Wales

Harley plays in back garden after plastic turf donation

Harley Noble with and sister Lilly
Image caption Harley and sister Lilly are able to play together in their back garden on their new lawn

A four-year-old boy with a condition that makes him allergic to grass is able to play in his back garden after a donation of artificial turf.

Harley Noble, from Bagillt, Flintshire, has a rare form of cerebral palsy and is unable to walk or talk.

When the family moved into their bungalow they had offers of help from two north Wales businesses.

Mother Christina Noble said: "In the summer time it's going to be lovely to come outside and just play."

Harvey has an extremely rare developmental birth defect called schizencephaly.

He cannot walk or talk and his condition was stopping him from enjoying picnics with sister Lilly, three, and his mother.

Ms Noble said: "Harley's condition is very rare. There's only 70 cases worldwide reported of Harley's condition, so there's not a lot of information out there from consultants and specialists.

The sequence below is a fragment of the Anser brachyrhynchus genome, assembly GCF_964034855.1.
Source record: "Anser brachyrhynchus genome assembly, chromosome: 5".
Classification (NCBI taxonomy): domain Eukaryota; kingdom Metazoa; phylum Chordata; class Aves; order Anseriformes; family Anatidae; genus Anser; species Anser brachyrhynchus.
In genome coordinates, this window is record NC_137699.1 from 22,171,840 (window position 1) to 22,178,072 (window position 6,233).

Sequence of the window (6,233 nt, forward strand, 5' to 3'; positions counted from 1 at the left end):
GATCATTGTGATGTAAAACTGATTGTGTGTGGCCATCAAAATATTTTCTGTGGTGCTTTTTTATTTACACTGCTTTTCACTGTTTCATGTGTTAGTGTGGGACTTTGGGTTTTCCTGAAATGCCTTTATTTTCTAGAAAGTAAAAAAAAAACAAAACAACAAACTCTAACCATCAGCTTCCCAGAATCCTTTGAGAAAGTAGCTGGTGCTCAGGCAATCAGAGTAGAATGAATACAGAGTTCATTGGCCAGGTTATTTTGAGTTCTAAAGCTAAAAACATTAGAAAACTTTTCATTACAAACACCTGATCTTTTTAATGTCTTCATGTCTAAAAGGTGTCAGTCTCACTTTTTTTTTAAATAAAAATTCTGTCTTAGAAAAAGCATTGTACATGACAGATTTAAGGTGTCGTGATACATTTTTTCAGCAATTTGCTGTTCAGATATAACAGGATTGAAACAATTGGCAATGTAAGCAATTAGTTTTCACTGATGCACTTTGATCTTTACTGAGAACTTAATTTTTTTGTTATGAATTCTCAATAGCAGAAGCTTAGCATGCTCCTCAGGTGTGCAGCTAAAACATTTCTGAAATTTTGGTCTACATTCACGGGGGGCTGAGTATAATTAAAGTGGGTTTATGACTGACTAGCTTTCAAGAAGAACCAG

"He is very texture sensitive. It just means that he does not like it if he comes in to contact with [grass].

"He will be physically sick. Even the sight of it, sometimes, will make him sick.

"Summertime's the worst. Going for family picnics is a nightmare.

'Picnics'

"Just playing in the park with him and allowing my little girl to play with him in the garden, [it] just makes it really difficult."

Help came when the family moved into their bungalow.

The vendor has a business laying artificial turf and wanted to help. The wooden baton and sand base was also donated by a business.

Ms Noble said: "It does look like real grass, so it has that factor.

"But it does not feel like real grass at all, which is the main issue with Harley. It feels quite plasticky but it's nice and soft.

"In the summer it's going to be lovely to come outside and just play, to roll on the grass with him and have little picnics outside like you do in the summer holidays.

"I'm really looking forward to it. It's going to make a lot of difference."